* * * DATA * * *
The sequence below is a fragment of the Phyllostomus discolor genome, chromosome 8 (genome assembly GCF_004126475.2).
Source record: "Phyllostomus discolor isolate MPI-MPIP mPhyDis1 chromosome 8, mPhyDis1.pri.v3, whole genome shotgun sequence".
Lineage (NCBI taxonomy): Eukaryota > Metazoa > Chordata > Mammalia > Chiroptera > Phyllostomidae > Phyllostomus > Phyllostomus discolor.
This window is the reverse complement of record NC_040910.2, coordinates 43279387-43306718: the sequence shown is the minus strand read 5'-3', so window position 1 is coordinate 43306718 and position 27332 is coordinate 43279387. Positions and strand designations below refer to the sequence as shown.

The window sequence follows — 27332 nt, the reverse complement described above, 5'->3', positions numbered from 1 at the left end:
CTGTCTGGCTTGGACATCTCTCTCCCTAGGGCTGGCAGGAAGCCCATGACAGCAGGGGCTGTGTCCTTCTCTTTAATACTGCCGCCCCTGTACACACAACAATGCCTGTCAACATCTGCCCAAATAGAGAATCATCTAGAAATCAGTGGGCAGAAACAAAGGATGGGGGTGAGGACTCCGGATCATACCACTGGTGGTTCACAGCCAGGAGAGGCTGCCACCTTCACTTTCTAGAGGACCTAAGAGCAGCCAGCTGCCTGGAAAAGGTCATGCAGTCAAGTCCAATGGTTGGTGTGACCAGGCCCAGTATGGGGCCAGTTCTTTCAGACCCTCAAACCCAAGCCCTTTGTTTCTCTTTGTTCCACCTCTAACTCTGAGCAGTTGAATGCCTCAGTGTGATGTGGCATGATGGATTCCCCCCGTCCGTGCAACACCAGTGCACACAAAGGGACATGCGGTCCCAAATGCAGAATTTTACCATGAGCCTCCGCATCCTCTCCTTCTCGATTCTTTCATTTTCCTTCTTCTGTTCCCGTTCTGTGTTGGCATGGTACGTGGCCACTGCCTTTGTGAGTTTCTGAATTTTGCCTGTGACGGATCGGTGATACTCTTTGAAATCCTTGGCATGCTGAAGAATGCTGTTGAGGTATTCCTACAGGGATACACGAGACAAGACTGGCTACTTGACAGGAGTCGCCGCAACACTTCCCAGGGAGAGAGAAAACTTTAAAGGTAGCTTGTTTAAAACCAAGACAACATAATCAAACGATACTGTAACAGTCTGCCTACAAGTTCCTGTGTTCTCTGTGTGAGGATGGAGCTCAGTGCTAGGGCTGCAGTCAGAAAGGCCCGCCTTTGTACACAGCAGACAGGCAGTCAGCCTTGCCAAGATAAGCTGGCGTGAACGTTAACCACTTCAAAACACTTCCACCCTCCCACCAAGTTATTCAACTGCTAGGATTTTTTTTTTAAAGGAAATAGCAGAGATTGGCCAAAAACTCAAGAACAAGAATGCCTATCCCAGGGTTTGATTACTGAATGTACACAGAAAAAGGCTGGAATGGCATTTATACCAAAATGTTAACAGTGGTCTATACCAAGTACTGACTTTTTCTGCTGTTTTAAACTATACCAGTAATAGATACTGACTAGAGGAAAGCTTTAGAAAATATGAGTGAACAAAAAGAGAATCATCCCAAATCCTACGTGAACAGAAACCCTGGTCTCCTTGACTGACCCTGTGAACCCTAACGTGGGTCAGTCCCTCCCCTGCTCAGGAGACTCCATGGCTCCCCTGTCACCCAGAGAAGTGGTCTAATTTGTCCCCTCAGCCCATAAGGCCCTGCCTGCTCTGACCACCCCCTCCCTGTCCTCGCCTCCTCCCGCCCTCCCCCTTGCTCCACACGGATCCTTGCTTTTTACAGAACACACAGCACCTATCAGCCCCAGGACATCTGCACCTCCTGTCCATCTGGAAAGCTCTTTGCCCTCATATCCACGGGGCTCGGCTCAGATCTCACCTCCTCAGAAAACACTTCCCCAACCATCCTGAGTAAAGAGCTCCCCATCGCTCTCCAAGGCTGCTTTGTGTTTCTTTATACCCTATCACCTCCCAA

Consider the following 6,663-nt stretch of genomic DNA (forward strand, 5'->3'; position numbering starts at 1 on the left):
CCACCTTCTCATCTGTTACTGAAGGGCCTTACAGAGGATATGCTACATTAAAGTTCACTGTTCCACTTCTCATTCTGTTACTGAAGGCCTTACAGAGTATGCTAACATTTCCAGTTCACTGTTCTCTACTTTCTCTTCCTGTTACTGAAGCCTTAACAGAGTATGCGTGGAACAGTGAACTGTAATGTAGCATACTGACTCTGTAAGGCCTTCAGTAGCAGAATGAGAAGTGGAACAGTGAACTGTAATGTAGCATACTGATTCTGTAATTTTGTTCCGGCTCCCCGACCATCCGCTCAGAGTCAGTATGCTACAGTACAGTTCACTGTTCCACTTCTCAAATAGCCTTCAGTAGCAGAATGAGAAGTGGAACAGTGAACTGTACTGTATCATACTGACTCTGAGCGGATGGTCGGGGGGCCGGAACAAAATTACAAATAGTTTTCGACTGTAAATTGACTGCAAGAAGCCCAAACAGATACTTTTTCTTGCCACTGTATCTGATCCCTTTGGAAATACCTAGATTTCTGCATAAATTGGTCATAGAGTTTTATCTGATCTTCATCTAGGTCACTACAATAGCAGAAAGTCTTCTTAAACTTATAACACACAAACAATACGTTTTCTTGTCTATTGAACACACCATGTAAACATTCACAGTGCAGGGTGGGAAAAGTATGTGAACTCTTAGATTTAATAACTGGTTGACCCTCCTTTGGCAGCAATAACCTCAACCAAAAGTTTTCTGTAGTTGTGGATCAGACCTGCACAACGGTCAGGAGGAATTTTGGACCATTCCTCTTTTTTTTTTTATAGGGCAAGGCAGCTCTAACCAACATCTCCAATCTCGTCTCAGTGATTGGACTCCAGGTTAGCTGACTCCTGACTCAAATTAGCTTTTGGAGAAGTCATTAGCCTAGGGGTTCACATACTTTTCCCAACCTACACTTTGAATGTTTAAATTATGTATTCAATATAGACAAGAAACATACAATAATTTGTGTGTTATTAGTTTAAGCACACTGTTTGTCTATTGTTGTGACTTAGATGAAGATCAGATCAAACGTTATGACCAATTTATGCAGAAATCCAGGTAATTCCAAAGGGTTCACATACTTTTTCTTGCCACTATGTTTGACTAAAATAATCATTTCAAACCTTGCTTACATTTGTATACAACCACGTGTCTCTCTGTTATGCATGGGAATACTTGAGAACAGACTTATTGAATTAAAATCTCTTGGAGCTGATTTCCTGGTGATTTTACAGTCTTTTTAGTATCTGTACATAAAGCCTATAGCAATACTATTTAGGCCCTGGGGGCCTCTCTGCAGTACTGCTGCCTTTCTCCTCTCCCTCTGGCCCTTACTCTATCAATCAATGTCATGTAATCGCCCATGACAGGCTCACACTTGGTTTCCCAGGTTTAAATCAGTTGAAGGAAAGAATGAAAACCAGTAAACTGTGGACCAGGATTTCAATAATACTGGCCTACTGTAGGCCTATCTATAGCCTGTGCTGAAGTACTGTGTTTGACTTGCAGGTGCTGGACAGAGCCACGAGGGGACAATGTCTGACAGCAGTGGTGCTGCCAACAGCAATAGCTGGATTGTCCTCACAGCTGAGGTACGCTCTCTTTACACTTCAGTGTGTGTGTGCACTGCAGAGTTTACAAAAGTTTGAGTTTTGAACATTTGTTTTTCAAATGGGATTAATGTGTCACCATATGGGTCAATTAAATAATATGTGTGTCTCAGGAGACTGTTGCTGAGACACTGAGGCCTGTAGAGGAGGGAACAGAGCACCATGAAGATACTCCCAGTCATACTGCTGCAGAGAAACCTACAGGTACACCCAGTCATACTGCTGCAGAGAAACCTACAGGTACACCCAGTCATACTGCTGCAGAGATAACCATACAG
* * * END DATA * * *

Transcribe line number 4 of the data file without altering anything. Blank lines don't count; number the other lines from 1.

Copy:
This window is the reverse complement of record NC_040910.2, coordinates 43279387-43306718: the sequence shown is the minus strand read 5'-3', so window position 1 is coordinate 43306718 and position 27332 is coordinate 43279387. Positions and strand designations below refer to the sequence as shown.